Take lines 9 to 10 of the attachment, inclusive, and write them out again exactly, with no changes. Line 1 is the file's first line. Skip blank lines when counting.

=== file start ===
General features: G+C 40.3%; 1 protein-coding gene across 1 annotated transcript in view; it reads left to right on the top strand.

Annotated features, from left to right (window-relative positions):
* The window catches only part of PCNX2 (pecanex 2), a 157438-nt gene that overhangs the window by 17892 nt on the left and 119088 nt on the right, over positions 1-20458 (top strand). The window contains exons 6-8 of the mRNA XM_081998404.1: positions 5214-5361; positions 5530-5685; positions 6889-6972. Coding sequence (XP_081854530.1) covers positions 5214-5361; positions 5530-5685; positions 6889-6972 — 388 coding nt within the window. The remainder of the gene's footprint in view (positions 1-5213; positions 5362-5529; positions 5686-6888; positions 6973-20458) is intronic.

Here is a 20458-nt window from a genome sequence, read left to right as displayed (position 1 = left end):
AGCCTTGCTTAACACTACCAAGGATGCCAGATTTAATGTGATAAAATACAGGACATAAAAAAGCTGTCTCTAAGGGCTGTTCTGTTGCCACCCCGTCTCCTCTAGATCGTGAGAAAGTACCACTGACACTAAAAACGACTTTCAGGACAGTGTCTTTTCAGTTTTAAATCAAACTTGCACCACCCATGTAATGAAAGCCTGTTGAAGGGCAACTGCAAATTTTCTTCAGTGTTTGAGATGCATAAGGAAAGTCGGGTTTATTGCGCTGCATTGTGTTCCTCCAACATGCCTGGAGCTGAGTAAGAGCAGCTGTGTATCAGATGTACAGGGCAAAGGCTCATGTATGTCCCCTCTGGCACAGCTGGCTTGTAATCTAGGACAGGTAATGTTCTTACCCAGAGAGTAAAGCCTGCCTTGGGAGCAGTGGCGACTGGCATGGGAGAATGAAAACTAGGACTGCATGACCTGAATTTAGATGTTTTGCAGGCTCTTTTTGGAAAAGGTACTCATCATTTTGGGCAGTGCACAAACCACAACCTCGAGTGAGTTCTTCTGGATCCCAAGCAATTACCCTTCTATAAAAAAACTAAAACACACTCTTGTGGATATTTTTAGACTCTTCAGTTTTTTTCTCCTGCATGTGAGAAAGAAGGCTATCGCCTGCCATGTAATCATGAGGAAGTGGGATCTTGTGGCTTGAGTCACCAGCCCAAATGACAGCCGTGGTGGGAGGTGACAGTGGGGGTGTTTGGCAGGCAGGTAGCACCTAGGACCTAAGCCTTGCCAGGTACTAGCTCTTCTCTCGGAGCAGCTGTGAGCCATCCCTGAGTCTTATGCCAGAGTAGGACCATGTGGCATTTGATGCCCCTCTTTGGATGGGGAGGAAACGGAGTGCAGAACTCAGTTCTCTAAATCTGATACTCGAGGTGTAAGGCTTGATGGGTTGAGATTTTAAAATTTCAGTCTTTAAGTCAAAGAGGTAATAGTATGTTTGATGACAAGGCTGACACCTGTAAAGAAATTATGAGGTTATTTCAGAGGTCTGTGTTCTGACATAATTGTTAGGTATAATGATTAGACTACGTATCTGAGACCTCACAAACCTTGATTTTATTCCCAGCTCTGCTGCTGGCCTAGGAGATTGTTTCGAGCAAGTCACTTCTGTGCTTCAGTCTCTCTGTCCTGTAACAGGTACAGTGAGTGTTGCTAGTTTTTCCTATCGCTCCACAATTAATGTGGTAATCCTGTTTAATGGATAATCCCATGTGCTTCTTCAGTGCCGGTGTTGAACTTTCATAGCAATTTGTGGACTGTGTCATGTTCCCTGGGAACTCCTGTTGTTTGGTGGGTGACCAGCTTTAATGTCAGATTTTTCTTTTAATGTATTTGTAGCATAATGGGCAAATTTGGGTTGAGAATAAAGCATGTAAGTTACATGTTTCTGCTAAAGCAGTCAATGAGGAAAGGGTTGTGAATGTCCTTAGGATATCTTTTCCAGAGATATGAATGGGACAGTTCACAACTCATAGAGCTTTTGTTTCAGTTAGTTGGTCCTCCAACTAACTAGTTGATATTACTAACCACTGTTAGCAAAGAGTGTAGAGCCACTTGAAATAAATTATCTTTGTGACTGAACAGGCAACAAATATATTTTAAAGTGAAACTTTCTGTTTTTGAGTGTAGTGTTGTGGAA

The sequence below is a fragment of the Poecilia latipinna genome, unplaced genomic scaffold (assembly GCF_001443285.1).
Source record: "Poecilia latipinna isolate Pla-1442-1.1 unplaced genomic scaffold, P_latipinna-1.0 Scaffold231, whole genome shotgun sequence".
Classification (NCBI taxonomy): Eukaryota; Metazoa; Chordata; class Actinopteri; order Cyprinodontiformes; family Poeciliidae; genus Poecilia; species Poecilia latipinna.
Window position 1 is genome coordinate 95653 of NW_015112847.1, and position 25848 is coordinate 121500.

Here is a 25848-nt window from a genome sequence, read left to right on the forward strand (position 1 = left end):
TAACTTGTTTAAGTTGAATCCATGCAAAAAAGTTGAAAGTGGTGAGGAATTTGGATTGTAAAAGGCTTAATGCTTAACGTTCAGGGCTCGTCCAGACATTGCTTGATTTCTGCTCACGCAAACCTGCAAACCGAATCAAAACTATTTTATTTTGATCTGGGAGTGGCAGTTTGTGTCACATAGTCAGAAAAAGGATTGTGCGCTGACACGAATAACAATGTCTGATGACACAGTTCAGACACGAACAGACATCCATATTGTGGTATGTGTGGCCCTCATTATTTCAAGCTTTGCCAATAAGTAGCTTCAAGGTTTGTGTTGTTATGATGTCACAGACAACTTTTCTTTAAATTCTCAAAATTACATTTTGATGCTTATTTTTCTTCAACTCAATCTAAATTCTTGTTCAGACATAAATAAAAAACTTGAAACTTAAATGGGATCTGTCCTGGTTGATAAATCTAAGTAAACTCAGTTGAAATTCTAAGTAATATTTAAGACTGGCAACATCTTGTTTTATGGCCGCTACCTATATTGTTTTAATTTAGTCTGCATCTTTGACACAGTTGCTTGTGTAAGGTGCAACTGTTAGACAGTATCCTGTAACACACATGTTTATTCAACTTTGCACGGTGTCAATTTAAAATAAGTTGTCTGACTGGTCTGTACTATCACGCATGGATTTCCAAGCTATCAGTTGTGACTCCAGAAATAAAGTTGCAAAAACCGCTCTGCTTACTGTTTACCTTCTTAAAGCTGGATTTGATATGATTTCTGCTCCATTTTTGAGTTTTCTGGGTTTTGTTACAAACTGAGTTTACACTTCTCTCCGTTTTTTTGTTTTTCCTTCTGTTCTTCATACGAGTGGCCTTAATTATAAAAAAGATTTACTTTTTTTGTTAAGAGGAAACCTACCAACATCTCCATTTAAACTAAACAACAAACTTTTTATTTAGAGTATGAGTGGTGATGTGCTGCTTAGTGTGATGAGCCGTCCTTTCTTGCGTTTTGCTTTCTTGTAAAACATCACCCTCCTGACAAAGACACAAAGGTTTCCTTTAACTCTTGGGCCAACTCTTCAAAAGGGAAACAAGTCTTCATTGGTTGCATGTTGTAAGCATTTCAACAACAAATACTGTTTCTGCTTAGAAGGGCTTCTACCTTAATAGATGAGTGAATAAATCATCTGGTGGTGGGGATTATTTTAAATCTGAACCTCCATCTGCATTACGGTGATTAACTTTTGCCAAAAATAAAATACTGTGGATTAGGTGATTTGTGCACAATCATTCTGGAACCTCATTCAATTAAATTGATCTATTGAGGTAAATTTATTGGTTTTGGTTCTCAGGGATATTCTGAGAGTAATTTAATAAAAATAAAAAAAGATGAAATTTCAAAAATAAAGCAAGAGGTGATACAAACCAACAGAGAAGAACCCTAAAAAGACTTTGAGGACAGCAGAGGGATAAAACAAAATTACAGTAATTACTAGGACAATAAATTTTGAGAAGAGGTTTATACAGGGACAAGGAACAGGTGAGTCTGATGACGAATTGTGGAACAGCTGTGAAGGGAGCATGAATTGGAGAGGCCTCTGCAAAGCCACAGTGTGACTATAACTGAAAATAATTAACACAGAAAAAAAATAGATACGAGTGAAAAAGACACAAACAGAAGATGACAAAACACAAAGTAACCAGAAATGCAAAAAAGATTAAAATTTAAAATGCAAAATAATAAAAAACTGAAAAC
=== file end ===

Window position 1 is genome coordinate 95653 of NW_015112847.1, and position 25848 is coordinate 121500.

Here is a 25848-nt window from a genome sequence, read left to right on the forward strand (position 1 = left end):